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Democrat Evan Bayh won't seek reelection, cites Senate gridlock

The Indiana senator's retirement further depresses Democrats' morale and gives voice to the frustration over Washington partisanship.

February 15, 2010|By Janet Hook

Reporting from Washington — In a sign that political paralysis in Congress is taking a toll on its own members, Sen. Evan Bayh (D-Ind.) on Monday unexpectedly announced he would not run for reelection this year, blasting the Senate for its recent failure to address major issues like reducing unemployment and the federal deficit.

"After all these years, my passion for service to my fellow citizens is undiminished, but my desire to do so in Congress has waned," said Bayh, whose decision to step down was all the more surprising because he appeared almost certain to be reelected to a third term in November even though he represents a predominantly Republican state.

"I love helping our citizens make the most of their lives," Bayh said, "but I do not love Congress."

Bayh's decision to quit, despite a well-stocked campaign coffer, is the latest in a series of blows to Democrats' efforts to cut potential Senate losses in November's midterm election. His retirement brings the number of seriously contested seats now held by Democrats to about eight.

It also comes in the wake of major disappointments in key states where favored candidates decided not to run, and the upset victory of a Republican last month in the Massachusetts Senate race.

But the announcement, made at a news conference in Indianapolis, did more than just depress Democratic morale in an election year that was expected to whittle the party's 59-vote majority in the Senate.

Bayh also gave voice to a frustration that crosses party lines over the poisonous political environment surrounding Capitol Hill and the gridlock that is allowing big national problems to grow worse.

"It's a pervasive feeling that has taken hold," said former Indiana Rep. Lee Hamilton, a Democratic associate of Bayh. "The low ratings and criticism of Congress, the lack of progress on policy, the excessive partisanship that has gripped the place have made everyone much more aware of the disadvantage of remaining in office."

Indeed, Bayh's retirement -- traditionally an occasion for gracious bipartisan praise of a politician's career -- was greeted with a broadside from the head of the Republican National Committee.

"Sen. Evan Bayh and moderate Democrats across the country are running for the hills because they sold out their constituents and don't want to face them at the ballot box," said RNC Chairman Michael S. Steele. "Americans are making it clear that they are tired of the Democrats' binge-spending agenda, are done being ignored and are going to do something about it in November."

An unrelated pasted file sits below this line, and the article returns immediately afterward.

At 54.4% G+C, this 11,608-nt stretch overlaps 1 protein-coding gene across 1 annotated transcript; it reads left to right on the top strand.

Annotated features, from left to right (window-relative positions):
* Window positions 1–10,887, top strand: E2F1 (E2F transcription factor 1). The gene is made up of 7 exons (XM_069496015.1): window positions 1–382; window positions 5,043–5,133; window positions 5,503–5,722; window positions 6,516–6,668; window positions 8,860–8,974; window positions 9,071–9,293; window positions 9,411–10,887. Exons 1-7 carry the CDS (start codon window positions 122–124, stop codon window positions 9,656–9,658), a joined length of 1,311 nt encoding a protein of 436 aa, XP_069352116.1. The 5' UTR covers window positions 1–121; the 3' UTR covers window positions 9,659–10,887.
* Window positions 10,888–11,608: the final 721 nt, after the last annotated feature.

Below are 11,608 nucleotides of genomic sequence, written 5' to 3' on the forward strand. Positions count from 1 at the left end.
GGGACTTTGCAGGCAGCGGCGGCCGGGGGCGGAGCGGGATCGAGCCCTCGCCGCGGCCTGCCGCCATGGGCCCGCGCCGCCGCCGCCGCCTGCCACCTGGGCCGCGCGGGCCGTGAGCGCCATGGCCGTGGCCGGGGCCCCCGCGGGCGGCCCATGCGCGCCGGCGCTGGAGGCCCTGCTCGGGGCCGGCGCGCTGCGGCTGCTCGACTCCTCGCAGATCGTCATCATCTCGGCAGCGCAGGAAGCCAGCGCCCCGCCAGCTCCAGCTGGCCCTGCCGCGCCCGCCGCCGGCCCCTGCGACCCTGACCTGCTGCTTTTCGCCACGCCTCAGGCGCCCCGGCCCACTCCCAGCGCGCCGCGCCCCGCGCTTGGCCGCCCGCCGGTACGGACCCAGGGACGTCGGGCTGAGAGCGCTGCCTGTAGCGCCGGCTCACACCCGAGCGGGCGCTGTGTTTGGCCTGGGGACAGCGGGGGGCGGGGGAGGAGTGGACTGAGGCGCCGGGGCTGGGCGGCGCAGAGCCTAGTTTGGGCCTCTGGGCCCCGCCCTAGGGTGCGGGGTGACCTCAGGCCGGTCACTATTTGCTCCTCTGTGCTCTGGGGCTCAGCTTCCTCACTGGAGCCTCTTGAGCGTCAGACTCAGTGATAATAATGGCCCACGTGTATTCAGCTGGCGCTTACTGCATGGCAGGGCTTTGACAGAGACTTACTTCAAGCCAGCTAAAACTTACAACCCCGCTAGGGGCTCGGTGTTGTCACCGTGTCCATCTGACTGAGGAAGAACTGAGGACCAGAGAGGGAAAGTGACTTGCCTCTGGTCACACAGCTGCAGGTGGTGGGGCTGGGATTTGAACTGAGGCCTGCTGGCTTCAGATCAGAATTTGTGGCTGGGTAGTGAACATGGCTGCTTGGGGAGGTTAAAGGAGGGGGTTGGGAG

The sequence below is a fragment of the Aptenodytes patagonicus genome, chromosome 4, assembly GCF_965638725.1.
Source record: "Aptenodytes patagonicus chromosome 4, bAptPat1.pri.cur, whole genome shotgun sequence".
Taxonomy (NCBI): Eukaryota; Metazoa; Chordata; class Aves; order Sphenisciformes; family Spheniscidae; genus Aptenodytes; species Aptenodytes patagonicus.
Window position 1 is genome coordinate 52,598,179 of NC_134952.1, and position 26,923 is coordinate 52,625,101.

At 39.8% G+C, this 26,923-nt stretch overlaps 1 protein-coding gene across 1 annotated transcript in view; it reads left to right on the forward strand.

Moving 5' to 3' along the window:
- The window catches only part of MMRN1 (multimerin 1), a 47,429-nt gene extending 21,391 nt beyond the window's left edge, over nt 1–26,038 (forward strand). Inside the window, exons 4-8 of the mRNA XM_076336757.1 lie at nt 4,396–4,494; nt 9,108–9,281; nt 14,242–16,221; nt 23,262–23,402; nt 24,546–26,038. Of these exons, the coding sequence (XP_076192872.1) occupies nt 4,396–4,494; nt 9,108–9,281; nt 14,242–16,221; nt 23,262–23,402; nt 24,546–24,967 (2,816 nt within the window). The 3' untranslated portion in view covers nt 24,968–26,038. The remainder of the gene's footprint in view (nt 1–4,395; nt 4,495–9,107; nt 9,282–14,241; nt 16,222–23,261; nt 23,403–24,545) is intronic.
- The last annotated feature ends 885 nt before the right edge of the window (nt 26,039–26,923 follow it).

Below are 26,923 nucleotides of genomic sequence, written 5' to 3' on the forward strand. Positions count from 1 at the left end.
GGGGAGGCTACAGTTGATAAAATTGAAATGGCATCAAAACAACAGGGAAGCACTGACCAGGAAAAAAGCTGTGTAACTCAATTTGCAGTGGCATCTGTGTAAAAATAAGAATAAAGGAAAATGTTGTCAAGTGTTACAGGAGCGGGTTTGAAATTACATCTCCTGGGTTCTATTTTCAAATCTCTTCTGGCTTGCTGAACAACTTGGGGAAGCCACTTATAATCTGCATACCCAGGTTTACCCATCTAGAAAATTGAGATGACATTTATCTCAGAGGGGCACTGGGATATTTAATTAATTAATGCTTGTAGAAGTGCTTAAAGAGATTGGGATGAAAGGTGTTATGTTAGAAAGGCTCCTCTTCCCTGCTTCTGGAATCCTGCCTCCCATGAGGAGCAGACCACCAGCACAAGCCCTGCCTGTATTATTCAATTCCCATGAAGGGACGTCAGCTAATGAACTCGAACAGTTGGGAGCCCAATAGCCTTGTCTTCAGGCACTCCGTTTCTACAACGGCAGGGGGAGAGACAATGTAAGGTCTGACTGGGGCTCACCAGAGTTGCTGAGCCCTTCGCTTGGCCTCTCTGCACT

Bayh, elected to the Senate in 1998, served as the Indiana governor from 1988 to 1996. He is the son of former Sen. Birch Bayh (D-Ind.).

He is a moderate Democrat at a time when the political center is a shrinking piece of real estate. That added to his frustrations in the Senate -- and contributed to his failure to realize his higher political ambitions.

Bayh briefly tried and failed to win his party's 2008 presidential nomination. He was twice a contender to be his party's vice presidential nominee -- in 2004, as John F. Kerry's running mate, and in 2008, as Barack Obama's.

A source close to Bayh said he also was interested in serving in President Obama's Cabinet, but the desired offer was not made.

"Being a bridesmaid a couple of times and not being chosen had a big impact on him," said his associate, who asked not to be named to speak candidly about frustrations that Bayh has expressed only in private.

In the Senate, Bayh was often at odds with his party leaders on fiscal issues. In the healthcare debate, he was among the deficit-conscious moderates whose support was in question. He became more supportive after Democratic leaders agreed to changes in the bill that helped medical device manufacturers, a key group in Indiana.

Bayh, who had griped about the balky legislative machinery of the Senate early in his career, voiced particular frustration at two recent incidents.

When a bipartisan group gave party leaders a $85-billion job-creation bill, it was criticized by the left and the right and was dramatically scaled back as a result.

When the Senate voted on a Bayh-backed bill to create a commission to reduce the federal deficit, it was voted down -- partly because of the defection of seven Republicans who had once sponsored the idea.

"Even at a time of enormous challenge, the people's business is not being done," Bayh said Monday, citing those two issues. "Examples of this are legion."

Bayh had been preparing to run for a third Senate term in November. The challenge looked tougher when ex-Sen. Dan Coats began seeking the GOP nomination. Democrats immediately began attacking Coats, a lobbyist in his post-Senate career, for ties to special interests.

Bayh said the prospective reelection fight had no effect on his decision to retire, and independent political handicappers agreed that he was favored to win.

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